ATLANTA – Lawmakers in two states, outraged by California’s “Octomom,” are seeking to limit the number of embryos that may be implanted by fertility clinics.
The legislation in Missouri and Georgia is intended to spare taxpayers from footing the bill for women having more children than they can afford. But critics say the measures also would make having even one child more difficult for women who desperately want to become mothers.
Debate has raged since Nadya Suleman gave birth to octuplets in Bellflower, Calif., on Jan. 26. She has six other children, lives in her mother’s three-bedroom home and has relied on food stamps and disability income to provide for her family.
“It’s unforgivable,” said Ralph Hudgens, a state senator who is sponsoring the Georgia bill. “This woman already has six children. She’s unemployed, and she’s going and having 14 children on the backs of the taxpayers of the state of California.”
Hudgens, a Republican, has proposed legislation that would allow no more than two embryos to be implanted at any one time in a woman younger than 40. For women older than 40, the legislation would limit the number of embryos to three to account for increased difficulty getting pregnant.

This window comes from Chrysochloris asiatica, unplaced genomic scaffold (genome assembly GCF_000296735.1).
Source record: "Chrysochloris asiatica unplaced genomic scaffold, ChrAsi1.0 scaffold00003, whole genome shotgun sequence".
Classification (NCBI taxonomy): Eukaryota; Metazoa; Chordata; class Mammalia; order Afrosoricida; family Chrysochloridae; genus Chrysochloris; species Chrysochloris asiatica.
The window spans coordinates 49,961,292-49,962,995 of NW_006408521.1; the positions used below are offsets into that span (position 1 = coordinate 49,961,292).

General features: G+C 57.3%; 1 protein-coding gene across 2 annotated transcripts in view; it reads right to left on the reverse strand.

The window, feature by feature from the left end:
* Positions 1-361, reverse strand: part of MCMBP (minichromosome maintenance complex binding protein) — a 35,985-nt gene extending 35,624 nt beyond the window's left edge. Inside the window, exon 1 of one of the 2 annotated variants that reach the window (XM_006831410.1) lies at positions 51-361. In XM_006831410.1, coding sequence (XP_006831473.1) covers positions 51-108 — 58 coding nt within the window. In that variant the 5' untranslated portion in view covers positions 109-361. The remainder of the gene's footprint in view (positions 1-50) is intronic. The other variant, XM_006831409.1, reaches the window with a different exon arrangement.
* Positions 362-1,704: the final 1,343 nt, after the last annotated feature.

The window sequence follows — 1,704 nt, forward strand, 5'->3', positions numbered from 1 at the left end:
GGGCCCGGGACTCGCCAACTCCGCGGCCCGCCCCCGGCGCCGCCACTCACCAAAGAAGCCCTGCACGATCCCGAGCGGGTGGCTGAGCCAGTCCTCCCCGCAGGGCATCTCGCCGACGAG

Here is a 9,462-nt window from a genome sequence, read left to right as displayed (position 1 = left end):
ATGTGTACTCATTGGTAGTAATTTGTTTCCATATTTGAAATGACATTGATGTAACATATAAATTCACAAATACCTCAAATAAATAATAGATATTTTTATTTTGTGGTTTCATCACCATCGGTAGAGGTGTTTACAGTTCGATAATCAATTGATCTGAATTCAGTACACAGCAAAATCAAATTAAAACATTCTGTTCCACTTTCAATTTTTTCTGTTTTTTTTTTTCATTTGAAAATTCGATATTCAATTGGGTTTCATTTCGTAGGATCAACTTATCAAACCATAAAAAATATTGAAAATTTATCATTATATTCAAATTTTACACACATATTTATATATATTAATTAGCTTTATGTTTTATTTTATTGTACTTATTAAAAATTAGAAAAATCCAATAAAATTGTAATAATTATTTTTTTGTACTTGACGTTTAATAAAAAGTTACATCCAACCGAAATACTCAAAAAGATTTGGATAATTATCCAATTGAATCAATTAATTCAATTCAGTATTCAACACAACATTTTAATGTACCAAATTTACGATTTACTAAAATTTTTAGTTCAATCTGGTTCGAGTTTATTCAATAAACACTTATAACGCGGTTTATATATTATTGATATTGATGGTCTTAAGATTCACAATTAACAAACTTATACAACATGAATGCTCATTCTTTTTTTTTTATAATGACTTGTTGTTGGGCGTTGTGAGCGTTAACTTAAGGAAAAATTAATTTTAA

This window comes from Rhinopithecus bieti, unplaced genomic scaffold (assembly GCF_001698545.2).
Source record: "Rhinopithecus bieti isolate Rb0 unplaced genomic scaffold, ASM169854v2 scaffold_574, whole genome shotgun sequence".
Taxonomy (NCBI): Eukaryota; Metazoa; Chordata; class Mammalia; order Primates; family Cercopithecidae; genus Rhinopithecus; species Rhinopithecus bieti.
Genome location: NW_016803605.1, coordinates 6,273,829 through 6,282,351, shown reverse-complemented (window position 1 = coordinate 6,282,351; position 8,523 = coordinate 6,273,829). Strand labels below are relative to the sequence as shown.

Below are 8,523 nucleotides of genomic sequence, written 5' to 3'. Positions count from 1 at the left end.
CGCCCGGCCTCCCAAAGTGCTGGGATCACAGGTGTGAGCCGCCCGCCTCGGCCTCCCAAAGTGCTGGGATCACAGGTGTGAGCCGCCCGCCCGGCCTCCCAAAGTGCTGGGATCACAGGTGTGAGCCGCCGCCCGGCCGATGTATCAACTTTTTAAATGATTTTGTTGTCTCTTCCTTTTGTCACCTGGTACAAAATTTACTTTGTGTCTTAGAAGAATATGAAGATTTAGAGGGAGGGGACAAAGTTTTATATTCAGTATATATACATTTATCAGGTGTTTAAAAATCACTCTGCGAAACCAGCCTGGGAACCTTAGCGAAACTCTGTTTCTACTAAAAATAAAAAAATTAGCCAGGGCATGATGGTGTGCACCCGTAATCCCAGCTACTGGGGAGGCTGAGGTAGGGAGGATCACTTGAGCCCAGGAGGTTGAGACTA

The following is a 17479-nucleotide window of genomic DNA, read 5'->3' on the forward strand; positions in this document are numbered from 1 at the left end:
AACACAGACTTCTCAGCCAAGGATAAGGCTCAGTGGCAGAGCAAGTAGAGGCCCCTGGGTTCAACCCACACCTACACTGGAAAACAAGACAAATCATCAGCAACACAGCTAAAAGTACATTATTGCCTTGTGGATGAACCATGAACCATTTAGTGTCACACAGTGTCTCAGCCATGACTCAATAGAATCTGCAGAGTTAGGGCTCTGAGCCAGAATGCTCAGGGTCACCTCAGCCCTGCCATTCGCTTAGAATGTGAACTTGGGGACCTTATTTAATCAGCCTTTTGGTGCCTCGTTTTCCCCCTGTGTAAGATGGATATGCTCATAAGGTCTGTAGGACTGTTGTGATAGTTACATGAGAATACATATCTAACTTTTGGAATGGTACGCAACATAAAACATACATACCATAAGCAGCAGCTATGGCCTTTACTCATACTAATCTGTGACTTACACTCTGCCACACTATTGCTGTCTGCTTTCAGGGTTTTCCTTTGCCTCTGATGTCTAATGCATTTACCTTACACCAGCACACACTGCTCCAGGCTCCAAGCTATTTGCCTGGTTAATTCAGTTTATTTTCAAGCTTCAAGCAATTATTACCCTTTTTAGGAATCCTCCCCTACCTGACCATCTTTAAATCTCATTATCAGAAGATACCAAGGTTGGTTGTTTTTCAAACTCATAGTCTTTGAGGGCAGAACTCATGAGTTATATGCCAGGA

Hudgens agreed to sponsor the bill after being approached by the Georgia Right to Life group. The proposal comes up for a hearing today before the Senate’s Health and Human Services Committee.
Supporters say the bill would cut down on the number of unused embryos. But opponents argue that would severely limit the options of women paying $10,000 to $15,000 for each fertility cycle.
In Missouri, a bill seeks to enact guidelines from the American Society for Reproductive Medicine. The guidelines include a recommended number of embryos that should be implanted in a woman based on her age and prognosis for a successful pregnancy.
In most cases, the society calls for two or three embryos, though women older than 40 could be implanted with up to five.
Legal experts say limiting a woman’s right to procreate raises constitutional concerns.
“I think it raises huge legal questions,” said Ruth Claiborne, an Atlanta lawyer specializing in family law and infertility issues. “There are individual legal interests in procreation, and I think you would almost certainly see this challenged (in the courts).”